This is the one that really put Mel Brooks on the map and, as I explain in the podcast, it paved the way for future comedies like Airplane!  Blazing Saddles was also, in a way, the last of a dying genre: since the 1980's comedies have seen box office success but, like horror movies, are often shunned by critics.  This film stands out as a testament both to Brooks the writer and director, and also to the time it was made.  It was recently released in a special edition on Blu Ray to celebrate its 40th anniversary.

Direct download: Episode_5_Blazing_Saddles_1974.mp3
Category:general -- posted at: 12:00pm CDT

The French new wave movement of the 1950's and 1960's may not appeal to the majority of audiences today, but the genre is required viewing for any film fanatic.  Jean-Luc Godard's Week End came at the tail end of the movement, which may not make it an ideal introduction to the genre, but it's nevertheless a spectacle that needs to be seen to be appreciated.

Week End is currently available on Blu Ray and DVD via the Criterion Collection as well as on Hulu (don't confuse it with the 2011 Andrew Haigh film of the same name), and the transfer has probably never looked better since its initial release.

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Direct download: Episode_4_Week_End_1967.mp3
Category:general -- posted at: 12:00pm CDT

Long before he began churning out Hollywood fare featuring Johnny Depp, Tim Burton had been known for directing two movies, Pee Wee's Big Adventure and Beetlejuice, before he took the helm to direct Batman.  Those that were familiar with the kitschy 1960's television show likely didn't expect Burton to add such a dark twist to the material, and it became an instant hit, securing Burton on the map as filmmaker.

Despite its three sequels (some of which cause intense eye-rolling among film buffs) and an even darker reboot, Burton's Batman remains a classic spectacle, with wonderful performs and gothic set pieces.  It went on to win an Academy Award for Best Art Direction.

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Direct download: Episode_3_Batman_1989.mp3
Category:general -- posted at: 12:00pm CDT

Known as a "Hong Kong Second Wave" director, Wong Kar-wai's Chungking Express paints the city and its denizens in lyrical strokes, belying the dirt and grit lurking just underneath what we can see.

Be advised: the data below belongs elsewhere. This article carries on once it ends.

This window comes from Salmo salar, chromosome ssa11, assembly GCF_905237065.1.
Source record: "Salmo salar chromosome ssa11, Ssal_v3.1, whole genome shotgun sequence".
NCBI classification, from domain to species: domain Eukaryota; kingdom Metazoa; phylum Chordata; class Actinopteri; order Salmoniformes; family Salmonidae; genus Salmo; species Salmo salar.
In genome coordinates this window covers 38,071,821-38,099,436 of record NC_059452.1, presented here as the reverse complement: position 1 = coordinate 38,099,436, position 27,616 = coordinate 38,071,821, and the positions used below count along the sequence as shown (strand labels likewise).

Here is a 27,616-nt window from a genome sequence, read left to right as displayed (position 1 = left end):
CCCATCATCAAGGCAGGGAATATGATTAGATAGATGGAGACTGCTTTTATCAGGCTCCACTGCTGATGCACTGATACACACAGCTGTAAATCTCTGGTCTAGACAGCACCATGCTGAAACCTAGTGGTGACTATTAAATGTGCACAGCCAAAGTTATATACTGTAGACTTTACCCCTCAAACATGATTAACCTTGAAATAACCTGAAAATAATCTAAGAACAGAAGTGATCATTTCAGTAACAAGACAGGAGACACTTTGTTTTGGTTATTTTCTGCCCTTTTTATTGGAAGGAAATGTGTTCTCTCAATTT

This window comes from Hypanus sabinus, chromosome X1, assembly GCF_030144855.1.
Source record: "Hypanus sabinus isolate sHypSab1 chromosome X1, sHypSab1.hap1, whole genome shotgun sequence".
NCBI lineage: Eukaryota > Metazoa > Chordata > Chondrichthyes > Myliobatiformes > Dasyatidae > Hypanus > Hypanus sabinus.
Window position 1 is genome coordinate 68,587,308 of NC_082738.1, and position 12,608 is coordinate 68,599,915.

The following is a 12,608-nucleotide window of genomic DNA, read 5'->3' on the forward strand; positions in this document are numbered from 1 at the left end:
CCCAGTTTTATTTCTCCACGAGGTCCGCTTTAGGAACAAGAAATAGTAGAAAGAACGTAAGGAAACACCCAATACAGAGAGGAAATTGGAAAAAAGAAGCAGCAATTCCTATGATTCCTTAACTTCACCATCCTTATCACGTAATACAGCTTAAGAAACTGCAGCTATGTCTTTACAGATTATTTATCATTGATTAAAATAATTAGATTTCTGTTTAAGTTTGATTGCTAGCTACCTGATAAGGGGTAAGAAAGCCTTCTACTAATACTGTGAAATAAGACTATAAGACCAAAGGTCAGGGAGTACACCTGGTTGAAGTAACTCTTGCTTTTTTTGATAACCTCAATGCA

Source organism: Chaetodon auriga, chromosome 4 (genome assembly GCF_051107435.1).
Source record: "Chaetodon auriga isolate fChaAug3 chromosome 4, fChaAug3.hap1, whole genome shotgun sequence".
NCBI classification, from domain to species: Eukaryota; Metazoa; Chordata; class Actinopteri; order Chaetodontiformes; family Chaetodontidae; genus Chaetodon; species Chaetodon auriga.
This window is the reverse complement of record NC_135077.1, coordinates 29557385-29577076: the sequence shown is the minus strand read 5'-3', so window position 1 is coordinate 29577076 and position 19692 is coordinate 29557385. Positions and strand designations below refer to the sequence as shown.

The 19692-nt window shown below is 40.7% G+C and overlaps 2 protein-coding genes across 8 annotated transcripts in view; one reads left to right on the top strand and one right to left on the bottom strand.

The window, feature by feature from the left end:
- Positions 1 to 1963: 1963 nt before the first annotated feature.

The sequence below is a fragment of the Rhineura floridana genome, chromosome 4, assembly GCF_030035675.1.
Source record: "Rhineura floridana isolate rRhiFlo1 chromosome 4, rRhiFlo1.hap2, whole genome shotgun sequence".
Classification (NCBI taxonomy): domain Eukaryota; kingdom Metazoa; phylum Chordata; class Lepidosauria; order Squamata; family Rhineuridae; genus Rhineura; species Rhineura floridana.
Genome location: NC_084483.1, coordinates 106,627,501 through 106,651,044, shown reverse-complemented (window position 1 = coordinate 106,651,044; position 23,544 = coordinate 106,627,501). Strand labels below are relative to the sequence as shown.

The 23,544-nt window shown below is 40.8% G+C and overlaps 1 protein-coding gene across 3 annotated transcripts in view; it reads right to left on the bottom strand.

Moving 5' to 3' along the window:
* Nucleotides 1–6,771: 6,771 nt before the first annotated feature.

Part action, part romance, the film is an excellent introduction to the director's work, with a unique narrative style; it's no surprise that it caught the attention of Quentin Tarrantino, who made it a mission to market the film to Western audiences.

Chungking Express was released on Blu Ray and DVD by the Criterion Collection, but unfortunately it is out of print at the time of this writing.  Tenacious film buffs in the U.S. can spend upwards of $100 for a copy or alternately purchase an imported edition if they have a region-free player.

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Direct download: Episode_2_Chungking_Express_1994.mp3
Category:general -- posted at: 12:00pm CDT

After the successful Back to the Future (1985), director Robert Zemeckis turned his sights to something even more ambitious, a full-length feature combining live actors and animated ones.

We start our journey through 1,001 movies with lighter - albeit technically groundbreaking and comedic - fare, with the story of an alcoholic private eye on the quest of saving an animated bunny rabbit.  The movie was a box office smash and won Oscars for Best Film Editing, Sound Effects Editing, Visual Effects, and a Special Achievement Award for its technical advancements.

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Direct download: Episode_1_Who_Framed_Roger_Rabbit_1988.mp3
Category:general -- posted at: 12:00pm CDT

Inspired by the book 1001 Movies You Must See Before You Die, this podcast will examine films picked randomly from the book.  Nearly every genre will be covered, with movies from 1902 through 2012 and made throughout the world.

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Direct download: Episode_0_Introduction.mp3
Category: -- posted at: 7:46pm CDT